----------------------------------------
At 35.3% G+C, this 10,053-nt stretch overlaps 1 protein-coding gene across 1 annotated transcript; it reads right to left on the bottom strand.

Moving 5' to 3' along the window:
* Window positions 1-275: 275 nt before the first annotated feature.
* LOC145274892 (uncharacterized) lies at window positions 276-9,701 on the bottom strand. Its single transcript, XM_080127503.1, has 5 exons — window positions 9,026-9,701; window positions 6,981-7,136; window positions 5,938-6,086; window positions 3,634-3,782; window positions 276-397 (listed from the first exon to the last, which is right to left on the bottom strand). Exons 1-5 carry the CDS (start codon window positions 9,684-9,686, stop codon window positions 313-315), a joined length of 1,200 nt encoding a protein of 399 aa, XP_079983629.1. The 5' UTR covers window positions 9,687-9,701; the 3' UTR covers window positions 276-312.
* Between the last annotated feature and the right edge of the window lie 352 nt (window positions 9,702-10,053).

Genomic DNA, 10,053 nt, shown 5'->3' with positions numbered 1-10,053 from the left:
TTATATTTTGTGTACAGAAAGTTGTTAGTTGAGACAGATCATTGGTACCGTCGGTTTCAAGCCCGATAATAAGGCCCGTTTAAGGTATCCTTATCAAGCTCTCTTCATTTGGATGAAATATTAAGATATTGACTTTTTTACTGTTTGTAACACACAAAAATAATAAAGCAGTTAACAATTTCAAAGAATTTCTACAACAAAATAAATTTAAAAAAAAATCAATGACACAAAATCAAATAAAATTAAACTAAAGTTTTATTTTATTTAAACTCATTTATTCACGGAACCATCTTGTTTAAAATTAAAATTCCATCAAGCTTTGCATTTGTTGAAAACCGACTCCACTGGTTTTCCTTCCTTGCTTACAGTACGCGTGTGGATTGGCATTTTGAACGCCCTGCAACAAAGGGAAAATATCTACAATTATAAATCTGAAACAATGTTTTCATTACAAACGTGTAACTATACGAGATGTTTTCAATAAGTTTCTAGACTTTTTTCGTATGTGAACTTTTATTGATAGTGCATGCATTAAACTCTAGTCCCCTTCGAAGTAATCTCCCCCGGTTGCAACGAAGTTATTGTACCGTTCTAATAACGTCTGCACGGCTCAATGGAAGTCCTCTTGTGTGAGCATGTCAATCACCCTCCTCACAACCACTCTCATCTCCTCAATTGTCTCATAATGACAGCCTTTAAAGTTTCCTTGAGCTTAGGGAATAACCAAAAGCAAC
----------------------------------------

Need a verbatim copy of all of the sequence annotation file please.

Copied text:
At 35.3% G+C, this 10,053-nt stretch overlaps 1 protein-coding gene across 1 annotated transcript; it reads right to left on the bottom strand.

Moving 5' to 3' along the window:
* Window positions 1-275: 275 nt before the first annotated feature.
* LOC145274892 (uncharacterized) lies at window positions 276-9,701 on the bottom strand. Its single transcript, XM_080127503.1, has 5 exons — window positions 9,026-9,701; window positions 6,981-7,136; window positions 5,938-6,086; window positions 3,634-3,782; window positions 276-397 (listed from the first exon to the last, which is right to left on the bottom strand). Exons 1-5 carry the CDS (start codon window positions 9,684-9,686, stop codon window positions 313-315), a joined length of 1,200 nt encoding a protein of 399 aa, XP_079983629.1. The 5' UTR covers window positions 9,687-9,701; the 3' UTR covers window positions 276-312.
* Between the last annotated feature and the right edge of the window lie 352 nt (window positions 9,702-10,053).

Genomic DNA, 10,053 nt, shown 5'->3' with positions numbered 1-10,053 from the left:
TTATATTTTGTGTACAGAAAGTTGTTAGTTGAGACAGATCATTGGTACCGTCGGTTTCAAGCCCGATAATAAGGCCCGTTTAAGGTATCCTTATCAAGCTCTCTTCATTTGGATGAAATATTAAGATATTGACTTTTTTACTGTTTGTAACACACAAAAATAATAAAGCAGTTAACAATTTCAAAGAATTTCTACAACAAAATAAATTTAAAAAAAAATCAATGACACAAAATCAAATAAAATTAAACTAAAGTTTTATTTTATTTAAACTCATTTATTCACGGAACCATCTTGTTTAAAATTAAAATTCCATCAAGCTTTGCATTTGTTGAAAACCGACTCCACTGGTTTTCCTTCCTTGCTTACAGTACGCGTGTGGATTGGCATTTTGAACGCCCTGCAACAAAGGGAAAATATCTACAATTATAAATCTGAAACAATGTTTTCATTACAAACGTGTAACTATACGAGATGTTTTCAATAAGTTTCTAGACTTTTTTCGTATGTGAACTTTTATTGATAGTGCATGCATTAAACTCTAGTCCCCTTCGAAGTAATCTCCCCCGGTTGCAACGAAGTTATTGTACCGTTCTAATAACGTCTGCACGGCTCAATGGAAGTCCTCTTGTGTGAGCATGTCAATCACCCTCCTCACAACCACTCTCATCTCCTCAATTGTCTCATAATGACAGCCTTTAAAGTTTCCTTGAGCTTAGGGAATAACCAAAAGCAAC